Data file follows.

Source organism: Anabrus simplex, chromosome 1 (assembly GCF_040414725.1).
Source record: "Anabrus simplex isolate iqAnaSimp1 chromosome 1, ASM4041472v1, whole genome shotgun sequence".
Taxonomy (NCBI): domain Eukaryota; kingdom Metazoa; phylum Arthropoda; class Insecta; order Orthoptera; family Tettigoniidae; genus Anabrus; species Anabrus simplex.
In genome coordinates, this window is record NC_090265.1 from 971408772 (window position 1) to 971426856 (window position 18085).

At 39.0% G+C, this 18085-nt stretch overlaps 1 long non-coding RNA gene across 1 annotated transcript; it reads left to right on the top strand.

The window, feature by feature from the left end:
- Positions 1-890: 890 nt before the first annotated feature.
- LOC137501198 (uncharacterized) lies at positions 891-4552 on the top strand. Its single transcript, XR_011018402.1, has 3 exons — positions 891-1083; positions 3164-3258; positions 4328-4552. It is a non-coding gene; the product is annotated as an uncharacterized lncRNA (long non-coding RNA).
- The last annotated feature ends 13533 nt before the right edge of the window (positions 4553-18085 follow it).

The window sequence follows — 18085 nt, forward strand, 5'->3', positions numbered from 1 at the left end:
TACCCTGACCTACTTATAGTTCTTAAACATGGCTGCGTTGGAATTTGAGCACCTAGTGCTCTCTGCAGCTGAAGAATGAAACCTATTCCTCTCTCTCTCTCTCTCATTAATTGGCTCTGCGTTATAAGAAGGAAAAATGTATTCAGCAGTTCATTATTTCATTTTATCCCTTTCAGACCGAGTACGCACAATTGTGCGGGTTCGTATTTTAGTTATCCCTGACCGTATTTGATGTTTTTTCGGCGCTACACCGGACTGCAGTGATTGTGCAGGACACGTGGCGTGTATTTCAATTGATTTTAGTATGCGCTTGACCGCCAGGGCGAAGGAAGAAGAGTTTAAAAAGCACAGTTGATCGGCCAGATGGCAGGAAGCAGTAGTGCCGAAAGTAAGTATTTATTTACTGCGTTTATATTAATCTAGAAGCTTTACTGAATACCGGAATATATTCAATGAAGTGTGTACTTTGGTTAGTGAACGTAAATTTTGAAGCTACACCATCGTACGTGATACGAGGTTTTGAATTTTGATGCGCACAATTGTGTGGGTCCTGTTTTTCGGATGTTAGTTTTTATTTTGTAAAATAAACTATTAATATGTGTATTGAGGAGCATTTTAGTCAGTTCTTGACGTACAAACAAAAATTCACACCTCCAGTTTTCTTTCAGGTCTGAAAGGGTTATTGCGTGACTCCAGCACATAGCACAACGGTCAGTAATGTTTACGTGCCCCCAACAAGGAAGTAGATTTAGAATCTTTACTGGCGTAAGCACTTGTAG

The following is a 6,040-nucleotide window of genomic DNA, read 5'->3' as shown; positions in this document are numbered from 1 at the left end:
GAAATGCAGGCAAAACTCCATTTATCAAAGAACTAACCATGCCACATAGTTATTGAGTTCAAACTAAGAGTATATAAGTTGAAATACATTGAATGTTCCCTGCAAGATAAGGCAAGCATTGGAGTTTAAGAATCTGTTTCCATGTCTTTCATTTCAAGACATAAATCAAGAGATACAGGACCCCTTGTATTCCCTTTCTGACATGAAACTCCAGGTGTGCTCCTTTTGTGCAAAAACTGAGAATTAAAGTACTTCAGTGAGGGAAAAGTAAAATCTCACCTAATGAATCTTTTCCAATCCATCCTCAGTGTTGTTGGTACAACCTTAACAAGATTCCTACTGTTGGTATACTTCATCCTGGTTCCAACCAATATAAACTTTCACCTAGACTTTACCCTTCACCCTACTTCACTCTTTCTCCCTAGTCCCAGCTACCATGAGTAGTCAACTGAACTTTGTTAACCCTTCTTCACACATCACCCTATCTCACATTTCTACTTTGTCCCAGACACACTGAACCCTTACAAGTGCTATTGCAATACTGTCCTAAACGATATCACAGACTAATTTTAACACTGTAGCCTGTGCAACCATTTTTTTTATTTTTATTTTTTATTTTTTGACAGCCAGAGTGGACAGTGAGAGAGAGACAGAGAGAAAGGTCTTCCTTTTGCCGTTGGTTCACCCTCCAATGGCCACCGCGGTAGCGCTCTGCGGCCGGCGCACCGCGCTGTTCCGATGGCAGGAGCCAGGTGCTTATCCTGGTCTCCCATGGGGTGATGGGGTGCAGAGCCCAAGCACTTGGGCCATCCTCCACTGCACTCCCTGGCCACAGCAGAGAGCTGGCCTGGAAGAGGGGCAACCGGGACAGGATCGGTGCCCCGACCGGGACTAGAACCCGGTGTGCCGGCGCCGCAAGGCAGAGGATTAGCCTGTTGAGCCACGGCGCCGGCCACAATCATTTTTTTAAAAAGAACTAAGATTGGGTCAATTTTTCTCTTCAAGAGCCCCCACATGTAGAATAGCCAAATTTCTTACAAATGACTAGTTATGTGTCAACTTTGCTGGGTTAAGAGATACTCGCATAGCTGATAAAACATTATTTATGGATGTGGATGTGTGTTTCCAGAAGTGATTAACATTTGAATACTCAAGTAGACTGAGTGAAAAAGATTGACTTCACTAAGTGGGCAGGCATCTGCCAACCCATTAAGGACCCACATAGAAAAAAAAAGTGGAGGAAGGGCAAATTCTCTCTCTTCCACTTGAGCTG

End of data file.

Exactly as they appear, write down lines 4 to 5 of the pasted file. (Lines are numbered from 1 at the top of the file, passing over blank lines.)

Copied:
In genome coordinates, this window is record NC_090265.1 from 971408772 (window position 1) to 971426856 (window position 18085).

At 39.0% G+C, this 18085-nt stretch overlaps 1 long non-coding RNA gene across 1 annotated transcript; it reads left to right on the top strand.